Synopses & Reviews
Over the past hundred years, India has held an enormous fascination for western intellectuals and artists. Father India
explores the life-changing influence of the subcontinent on western ideas of modernity by narrating the curious, spellbinding stories of a succession of twentieth-century Europeans and Americans. These major culture figures--including Lord Curzon, Annie Besant, E. M. Forster, Carl Jung, William Butler Yeats, V. S. Naiipaul, Christopher Isherwood, and Martin Luther King Jr., among others--acted out their most secret dreams in India.
Troubled by a vague but persistent discontent, most of the characters portrayed in this book journeyed to India seeking a perspective on their own culture from outside it. The Swiss psychoanalyst Carl Jung, for example, unable to find within western intellectual tradition an antidote to fascism, scoured India for a different way to integrate an understanding of evil into the human psyche. Martin Luther King Jr. tried to discover a new basis for American politics, incongruously, in India. And V. S. Naipaul came to search for family roots but ended up inadvertently placing the Enlightenment values of individuality, rationality, and progress in a living crucible there.
Gandhi's answer to the question "Why now?" as he observed one westerner after another come to his own ashram, is telling: The contemporary West had misplaced its soul, and pilgrims to India were on a mission to retrieve it. In the process, their unconscious assumptions about politics, religion, and identity in their own cultures were turned upside-down and laid open to question.
"What do you think of western civilization?" Gandhi was once asked. He answered, "It would be a good idea." This book is about a good idea in India, Father India tells the story of those people--Curzon, Besant, Forster, Naipaul, Isherwood, Mirra Richard, and oddly, Gandhi, too, as well as a chorus of minor characters--who attempted to comprehend or even to protect western civilization through India, and of how their successes and failures returned to the modern West a changed understanding of itself.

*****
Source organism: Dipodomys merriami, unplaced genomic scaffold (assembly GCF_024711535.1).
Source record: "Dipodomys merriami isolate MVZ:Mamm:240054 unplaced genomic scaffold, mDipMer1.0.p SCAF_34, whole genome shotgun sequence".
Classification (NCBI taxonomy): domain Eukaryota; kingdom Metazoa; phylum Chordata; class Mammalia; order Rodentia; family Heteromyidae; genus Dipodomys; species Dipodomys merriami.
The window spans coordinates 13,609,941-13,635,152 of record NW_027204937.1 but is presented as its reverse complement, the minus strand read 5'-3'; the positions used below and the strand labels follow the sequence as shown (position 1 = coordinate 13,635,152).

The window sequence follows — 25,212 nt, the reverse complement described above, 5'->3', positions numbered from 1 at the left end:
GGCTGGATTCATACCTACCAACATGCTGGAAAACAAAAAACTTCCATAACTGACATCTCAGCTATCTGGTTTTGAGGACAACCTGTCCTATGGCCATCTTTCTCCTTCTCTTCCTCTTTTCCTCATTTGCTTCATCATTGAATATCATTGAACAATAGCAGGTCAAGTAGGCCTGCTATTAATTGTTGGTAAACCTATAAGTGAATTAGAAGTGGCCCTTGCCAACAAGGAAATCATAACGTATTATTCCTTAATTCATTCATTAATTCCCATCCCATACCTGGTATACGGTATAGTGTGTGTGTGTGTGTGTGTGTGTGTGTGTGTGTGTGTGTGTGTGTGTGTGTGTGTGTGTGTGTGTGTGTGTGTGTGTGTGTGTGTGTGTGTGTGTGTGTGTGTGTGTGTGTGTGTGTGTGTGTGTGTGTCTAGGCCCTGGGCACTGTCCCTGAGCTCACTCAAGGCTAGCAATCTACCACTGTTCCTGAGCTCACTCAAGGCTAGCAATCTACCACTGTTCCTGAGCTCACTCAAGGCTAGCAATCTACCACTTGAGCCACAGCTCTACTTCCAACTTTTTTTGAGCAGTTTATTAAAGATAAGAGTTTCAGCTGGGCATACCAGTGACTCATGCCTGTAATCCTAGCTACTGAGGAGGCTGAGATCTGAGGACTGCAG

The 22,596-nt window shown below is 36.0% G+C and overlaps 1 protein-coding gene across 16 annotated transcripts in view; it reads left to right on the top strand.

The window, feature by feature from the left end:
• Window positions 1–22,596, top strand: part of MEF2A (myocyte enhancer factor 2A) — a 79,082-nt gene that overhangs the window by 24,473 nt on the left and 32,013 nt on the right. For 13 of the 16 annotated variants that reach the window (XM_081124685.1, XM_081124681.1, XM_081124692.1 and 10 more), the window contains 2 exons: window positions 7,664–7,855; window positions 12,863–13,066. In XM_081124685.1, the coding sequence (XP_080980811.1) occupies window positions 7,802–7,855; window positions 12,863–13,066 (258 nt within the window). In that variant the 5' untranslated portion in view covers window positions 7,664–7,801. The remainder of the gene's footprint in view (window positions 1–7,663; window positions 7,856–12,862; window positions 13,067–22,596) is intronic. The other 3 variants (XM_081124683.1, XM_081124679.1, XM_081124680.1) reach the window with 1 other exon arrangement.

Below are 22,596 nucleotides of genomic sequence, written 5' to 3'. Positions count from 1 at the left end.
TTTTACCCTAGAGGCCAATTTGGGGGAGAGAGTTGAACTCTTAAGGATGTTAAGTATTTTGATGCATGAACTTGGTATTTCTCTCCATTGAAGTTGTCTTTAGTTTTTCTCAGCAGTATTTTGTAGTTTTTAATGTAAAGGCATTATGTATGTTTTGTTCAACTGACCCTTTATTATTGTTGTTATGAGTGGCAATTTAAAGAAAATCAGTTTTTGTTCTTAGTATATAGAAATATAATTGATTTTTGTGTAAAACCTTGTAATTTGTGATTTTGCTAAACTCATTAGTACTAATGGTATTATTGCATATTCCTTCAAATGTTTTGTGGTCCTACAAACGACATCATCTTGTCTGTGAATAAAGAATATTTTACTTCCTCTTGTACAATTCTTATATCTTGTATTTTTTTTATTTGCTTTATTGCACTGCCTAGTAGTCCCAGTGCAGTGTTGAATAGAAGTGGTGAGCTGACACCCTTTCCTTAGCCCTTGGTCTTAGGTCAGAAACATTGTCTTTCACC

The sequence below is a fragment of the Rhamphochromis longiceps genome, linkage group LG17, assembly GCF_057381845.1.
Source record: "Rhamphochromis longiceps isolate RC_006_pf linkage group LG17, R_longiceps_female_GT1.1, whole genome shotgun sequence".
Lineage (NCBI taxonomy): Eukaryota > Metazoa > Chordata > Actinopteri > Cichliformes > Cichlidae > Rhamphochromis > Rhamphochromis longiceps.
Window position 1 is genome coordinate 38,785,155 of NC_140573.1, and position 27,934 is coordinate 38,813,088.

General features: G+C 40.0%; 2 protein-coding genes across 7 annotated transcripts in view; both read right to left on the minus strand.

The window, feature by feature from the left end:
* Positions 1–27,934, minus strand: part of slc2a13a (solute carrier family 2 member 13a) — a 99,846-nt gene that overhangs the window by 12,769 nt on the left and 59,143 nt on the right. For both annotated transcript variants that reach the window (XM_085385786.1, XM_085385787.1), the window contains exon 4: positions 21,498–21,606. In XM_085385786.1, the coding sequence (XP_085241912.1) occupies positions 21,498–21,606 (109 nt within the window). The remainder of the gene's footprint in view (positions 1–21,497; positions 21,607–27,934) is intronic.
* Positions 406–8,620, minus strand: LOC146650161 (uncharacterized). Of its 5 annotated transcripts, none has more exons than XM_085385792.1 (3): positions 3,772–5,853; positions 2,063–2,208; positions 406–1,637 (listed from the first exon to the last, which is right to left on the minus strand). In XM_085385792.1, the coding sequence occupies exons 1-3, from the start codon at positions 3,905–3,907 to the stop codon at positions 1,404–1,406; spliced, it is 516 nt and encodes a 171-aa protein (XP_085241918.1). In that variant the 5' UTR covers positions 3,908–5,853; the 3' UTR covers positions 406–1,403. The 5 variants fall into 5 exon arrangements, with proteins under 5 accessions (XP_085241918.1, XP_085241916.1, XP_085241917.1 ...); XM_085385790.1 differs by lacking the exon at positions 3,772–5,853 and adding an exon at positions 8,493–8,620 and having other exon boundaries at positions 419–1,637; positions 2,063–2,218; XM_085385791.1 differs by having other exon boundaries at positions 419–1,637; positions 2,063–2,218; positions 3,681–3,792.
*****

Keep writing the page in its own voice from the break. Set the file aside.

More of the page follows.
"I don't quite know how Jeffery Paine has done it-- except by subtle and provocative genius-- but "Father India" is an utterly surprising and indispensible book... Learned... lively... It renders Jeffery Paine's vast knowledge intimately. Father India is a splendid achievement." --Howard Norman, author of "The Bird Artist"
"With wit and relish, "Father India" demonstrates both the fascination-- and the folly-- of seeking to solve the problems of one civilization by adopting solutions suggested by another. It's deftly drawn subjects range from Lord Curzon to E. M. Forster, V. S. Naipaul to Mahatma Gandhi, but their common experience attests to something all western lovers of India know--that no other place on earth has the same power to compel and confuse, delight and mystify." --Geoffrey Ward, author of "The Civil War
"Jeffery Paine's "Father India" is a work of extraordinary scope and quality... Imaginative and unusual... It's pages breathe with the perceptive intelligence of a very good writer and a masterly critic." --John Lukacs, author of "A Thread of Years"
"I admire "Father India" immensely. Jeffery Paine has taken a superb theme, the impingement of India upon the West, and has written a cogent, ramifying meditation on politics, religion, and the exigencies of personality. Like a good conversationalist, Paine intervenes but never obtrudes. It is a continuous pleasure to see such variety of experience justly and perceptively pondered: The strangeness of India is not cooed over--there is no gush--but it is allowed to persist, it is not domesticated or otherwise tamed." --Denis Donoghue, University Professor and Henry James Professor of English and American Letters, New York University
About the Author
Jeffery Paine is associated with the Woodrow Wilson International Center for Scholars, and is former literary editor of the Wilson Quarterly. The author of Father India and Re-enchantment, he has written for most major national publications, and has served as a judge on the Pulitzer Prize committee and as vice president of the National Book Critics Circle. He lives in Washington, D.C.